MILWAUKEE — Republican Reps. Jim Sensenbrenner and Sean Duffy said Wednesday that they will vote against military intervention in Syria, and other members of Wisconsin’s congressional delegation expressed hesitancy about a strike.
A staff member for Republican Rep. Tom Petri, whose district includes Columbia and Marquette counties as well as Oshkosh and Fond du Lac, said he remains undecided.
The U.S. and France have accused Syrian President Bashar Assad of using chemical weapons against his own people, and President Barack Obama has asked Congress to authorize a military strike. The president has said only limited military action is planned.
Duffy, who represents northern Wisconsin, said in a statement that Obama did the right thing by seeking congressional approval, but he didn’t think the president had outlined a “coherent plan to justify American military action.”
“It is not clear who we are fighting with or what we are fighting for,” Duffy said. “Therefore, I do not plan to support the resolution to intervene.”
Sensenbrenner, whose district includes Milwaukee’s western suburbs, said in a statement that Assad’s actions are “reprehensible” but “Congress did not set a red line for military action in Syria — President Obama did. And his plan for military force will not help the Syrian people or promote the freedom or security of the United States.”
Republican Rep. Reid Ribble, who represents northeastern Wisconsin, and Democratic Rep. Mark Pocan, whose district includes Madison, also lean against military action but are keeping open minds, their spokesmen said in emails.
Other members of the delegation were still seeking more information. After attending intelligence briefings by the White House, Democratic Rep. Ron Kind said he remains concerned about the possibility of the U.S. being drawn into a long conflict. Kind said he asked the Obama administration for a national intelligence assessment of what the day after a strike might look like.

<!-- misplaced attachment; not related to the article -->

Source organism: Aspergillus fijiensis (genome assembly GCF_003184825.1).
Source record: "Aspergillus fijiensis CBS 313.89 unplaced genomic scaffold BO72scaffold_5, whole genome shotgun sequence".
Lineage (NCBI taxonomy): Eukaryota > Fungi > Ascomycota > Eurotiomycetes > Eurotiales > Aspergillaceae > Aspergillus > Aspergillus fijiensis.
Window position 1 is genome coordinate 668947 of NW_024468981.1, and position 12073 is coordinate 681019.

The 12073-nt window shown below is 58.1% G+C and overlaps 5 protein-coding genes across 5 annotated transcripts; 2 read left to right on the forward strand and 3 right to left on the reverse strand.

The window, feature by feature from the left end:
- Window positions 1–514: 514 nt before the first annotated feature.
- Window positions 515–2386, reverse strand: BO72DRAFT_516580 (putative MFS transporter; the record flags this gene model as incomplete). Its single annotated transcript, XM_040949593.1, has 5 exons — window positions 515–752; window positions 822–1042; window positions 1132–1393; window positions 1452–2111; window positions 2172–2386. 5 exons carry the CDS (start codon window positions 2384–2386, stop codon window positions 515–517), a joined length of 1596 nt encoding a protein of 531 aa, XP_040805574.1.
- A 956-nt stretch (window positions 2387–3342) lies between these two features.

“There are many trip wires throughout the region and we could very easily be drawn into a prolonged engagement, not of our choosing or liking, just based on the response in the region,” Kind said.
Kind said he has been speaking with residents in western Wisconsin and “there’s not much enthusiasm about another prolonged military engagement in the Middle East following two long wars this past decade in the same region.”
But not taking military action could send “the wrong message,” he said.
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“There’s a reason so many countries throughout the world have signed the chemical weapons treaty, because they’ve determined that is a red line, that that cannot be tolerated in the international community,” Kind said.
Among the questions Kind still wants answered is, who gave the order for the attack?
“I think that’s what a lot of members have focused on, including myself,” he said. “Was this a rogue general? Was it Assad himself? And that’s where we’re looking for some greater clarification.”
Democratic Rep. Gwen Moore, who represents the Milwaukee area, said she has “decided to be undecided because I have two awful sorts of choices. And I promised myself I would listen to all the arguments before I made up my mind.”
Moore said a vote on military action is among the most important she can cast and she has been talking to as many people as she can, including peace activists, Jewish groups and Syrians living in the United States.
“I’m concerned about the humanitarian crisis that the use of these chemical weapons has caused,” she said. But she added, she was not concerned about arguments that the U.S. must use force to save face after Assad ignored Obama’s earlier warnings. She said she’s asking, “can we actually have some sort of impact, other than just extracting some sort of revenge for them crossing the red line?”
Staff members for Sens. Tammy Baldwin and Ron Johnson said they also remain undecided. Baldwin, a Democrat, and Johnson, a Republican, both released statements saying they were looking for Obama to present a convincing case to the American people for military action.
“The President says Syria ‘presents a serious danger to our national security.’ He must explain what this danger is, and how his plan would reduce it,” Johnson said.
Republican Rep. Paul Ryan, who represents the southeastern corner of the state, released a statement saying Obama “has some work to do to recover from his grave missteps in Syria.”
“He needs to clearly demonstrate that the use of military force would strengthen America’s security,” Ryan said.